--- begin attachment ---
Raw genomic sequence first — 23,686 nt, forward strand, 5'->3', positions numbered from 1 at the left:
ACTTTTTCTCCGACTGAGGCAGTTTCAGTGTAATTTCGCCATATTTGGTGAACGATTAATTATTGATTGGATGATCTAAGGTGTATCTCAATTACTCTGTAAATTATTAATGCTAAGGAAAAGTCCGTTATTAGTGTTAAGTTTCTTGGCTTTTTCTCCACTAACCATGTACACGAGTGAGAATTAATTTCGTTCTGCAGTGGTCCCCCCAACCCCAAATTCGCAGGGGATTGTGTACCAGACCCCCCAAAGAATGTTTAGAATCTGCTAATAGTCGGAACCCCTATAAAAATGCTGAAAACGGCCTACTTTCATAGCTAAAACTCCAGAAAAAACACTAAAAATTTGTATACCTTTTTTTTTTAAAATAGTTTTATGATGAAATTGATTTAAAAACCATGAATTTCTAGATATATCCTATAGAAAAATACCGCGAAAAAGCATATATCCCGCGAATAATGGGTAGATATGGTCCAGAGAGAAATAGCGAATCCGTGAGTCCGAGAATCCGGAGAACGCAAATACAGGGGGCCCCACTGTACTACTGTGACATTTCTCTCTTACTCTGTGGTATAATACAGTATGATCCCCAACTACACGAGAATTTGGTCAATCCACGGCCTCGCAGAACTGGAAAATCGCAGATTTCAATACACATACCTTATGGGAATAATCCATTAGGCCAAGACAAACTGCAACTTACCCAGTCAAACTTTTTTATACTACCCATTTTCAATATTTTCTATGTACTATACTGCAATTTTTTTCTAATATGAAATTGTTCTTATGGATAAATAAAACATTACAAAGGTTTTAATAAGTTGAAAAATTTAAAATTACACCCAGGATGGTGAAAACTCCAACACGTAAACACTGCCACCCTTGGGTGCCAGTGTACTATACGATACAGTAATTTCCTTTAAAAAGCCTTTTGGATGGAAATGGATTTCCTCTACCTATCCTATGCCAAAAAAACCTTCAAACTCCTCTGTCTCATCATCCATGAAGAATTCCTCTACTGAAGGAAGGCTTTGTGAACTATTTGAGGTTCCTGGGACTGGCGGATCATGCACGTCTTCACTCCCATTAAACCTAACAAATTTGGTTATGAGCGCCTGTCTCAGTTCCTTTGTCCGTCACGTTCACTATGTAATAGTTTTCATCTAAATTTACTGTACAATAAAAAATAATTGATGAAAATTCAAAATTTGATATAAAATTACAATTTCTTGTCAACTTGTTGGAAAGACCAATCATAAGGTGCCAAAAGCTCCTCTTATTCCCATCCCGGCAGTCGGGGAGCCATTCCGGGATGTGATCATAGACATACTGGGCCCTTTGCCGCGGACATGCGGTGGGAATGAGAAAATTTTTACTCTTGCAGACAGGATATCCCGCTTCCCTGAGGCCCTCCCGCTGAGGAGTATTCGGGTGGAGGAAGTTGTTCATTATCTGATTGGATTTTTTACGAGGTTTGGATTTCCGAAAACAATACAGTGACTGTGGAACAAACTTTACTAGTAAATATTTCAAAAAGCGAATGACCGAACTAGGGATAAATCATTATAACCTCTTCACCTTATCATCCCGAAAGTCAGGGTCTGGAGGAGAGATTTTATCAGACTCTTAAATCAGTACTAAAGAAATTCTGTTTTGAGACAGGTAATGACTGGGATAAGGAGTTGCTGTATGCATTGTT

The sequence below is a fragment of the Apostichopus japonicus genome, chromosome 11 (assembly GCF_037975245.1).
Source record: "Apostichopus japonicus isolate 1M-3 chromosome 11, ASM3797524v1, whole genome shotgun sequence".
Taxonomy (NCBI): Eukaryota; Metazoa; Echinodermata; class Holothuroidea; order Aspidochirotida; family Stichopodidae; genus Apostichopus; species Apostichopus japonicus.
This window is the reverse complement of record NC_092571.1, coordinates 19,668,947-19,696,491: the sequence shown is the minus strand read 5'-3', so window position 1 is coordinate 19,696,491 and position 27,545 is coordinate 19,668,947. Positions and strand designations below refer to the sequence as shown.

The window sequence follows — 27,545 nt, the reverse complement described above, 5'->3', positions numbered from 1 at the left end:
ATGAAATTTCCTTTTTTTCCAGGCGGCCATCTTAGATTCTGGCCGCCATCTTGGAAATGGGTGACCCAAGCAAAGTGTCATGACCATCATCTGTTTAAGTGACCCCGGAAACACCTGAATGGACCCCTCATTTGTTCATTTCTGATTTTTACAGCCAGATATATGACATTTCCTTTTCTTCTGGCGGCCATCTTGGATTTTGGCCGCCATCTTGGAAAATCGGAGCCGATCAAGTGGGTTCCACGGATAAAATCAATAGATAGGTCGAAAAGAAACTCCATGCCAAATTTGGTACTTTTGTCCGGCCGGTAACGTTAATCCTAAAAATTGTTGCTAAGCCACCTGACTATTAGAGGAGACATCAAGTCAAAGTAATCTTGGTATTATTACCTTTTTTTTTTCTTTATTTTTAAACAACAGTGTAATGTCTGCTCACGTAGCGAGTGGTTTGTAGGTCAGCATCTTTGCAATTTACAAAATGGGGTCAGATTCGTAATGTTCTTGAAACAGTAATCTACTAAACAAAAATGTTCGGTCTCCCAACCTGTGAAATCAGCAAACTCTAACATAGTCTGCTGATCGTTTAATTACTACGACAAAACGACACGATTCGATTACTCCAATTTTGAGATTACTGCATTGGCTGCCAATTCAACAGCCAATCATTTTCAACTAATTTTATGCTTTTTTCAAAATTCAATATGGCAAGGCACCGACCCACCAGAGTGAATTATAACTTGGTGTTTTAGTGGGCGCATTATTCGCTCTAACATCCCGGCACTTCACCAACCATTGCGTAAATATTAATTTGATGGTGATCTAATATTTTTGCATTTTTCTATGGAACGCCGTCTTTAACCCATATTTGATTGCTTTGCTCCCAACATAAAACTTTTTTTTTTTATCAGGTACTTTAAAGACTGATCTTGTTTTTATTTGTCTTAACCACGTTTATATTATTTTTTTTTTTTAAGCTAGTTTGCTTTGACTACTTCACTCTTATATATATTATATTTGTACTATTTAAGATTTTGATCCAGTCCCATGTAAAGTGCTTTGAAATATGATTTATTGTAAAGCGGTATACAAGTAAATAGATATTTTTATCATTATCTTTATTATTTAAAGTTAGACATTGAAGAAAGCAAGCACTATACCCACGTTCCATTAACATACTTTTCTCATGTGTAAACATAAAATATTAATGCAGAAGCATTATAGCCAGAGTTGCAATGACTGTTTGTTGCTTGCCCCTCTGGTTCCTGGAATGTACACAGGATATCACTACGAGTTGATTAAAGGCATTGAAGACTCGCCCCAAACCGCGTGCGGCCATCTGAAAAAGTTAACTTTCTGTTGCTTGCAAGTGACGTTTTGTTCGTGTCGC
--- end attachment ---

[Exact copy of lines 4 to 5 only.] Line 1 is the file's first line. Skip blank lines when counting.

Source record: "Apostichopus japonicus isolate 1M-3 chromosome 11, ASM3797524v1, whole genome shotgun sequence".
Taxonomy (NCBI): Eukaryota; Metazoa; Echinodermata; class Holothuroidea; order Aspidochirotida; family Stichopodidae; genus Apostichopus; species Apostichopus japonicus.